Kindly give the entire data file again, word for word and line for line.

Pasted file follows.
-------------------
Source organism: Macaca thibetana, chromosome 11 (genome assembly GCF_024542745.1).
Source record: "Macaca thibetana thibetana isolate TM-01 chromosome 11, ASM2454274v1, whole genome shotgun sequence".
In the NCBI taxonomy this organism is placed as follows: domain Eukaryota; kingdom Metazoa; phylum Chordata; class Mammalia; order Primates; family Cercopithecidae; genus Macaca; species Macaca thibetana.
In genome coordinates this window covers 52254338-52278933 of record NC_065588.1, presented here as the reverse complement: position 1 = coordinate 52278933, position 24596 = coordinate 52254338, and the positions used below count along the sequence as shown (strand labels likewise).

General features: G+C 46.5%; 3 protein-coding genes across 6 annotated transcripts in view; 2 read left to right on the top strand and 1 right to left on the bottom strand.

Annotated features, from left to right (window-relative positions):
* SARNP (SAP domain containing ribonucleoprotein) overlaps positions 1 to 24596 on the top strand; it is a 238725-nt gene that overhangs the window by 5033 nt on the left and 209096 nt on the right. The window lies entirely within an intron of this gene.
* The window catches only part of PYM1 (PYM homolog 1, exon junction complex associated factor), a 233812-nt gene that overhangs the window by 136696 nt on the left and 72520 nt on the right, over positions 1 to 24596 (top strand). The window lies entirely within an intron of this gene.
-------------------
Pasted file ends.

Source organism: Macaca thibetana, chromosome 11 (genome assembly GCF_024542745.1).
Source record: "Macaca thibetana thibetana isolate TM-01 chromosome 11, ASM2454274v1, whole genome shotgun sequence".
In the NCBI taxonomy this organism is placed as follows: domain Eukaryota; kingdom Metazoa; phylum Chordata; class Mammalia; order Primates; family Cercopithecidae; genus Macaca; species Macaca thibetana.
In genome coordinates this window covers 52254338-52278933 of record NC_065588.1, presented here as the reverse complement: position 1 = coordinate 52278933, position 24596 = coordinate 52254338, and the positions used below count along the sequence as shown (strand labels likewise).

General features: G+C 46.5%; 3 protein-coding genes across 6 annotated transcripts in view; 2 read left to right on the top strand and 1 right to left on the bottom strand.

Annotated features, from left to right (window-relative positions):
* SARNP (SAP domain containing ribonucleoprotein) overlaps positions 1 to 24596 on the top strand; it is a 238725-nt gene that overhangs the window by 5033 nt on the left and 209096 nt on the right. The window lies entirely within an intron of this gene.
* The window catches only part of PYM1 (PYM homolog 1, exon junction complex associated factor), a 233812-nt gene that overhangs the window by 136696 nt on the left and 72520 nt on the right, over positions 1 to 24596 (top strand). The window lies entirely within an intron of this gene.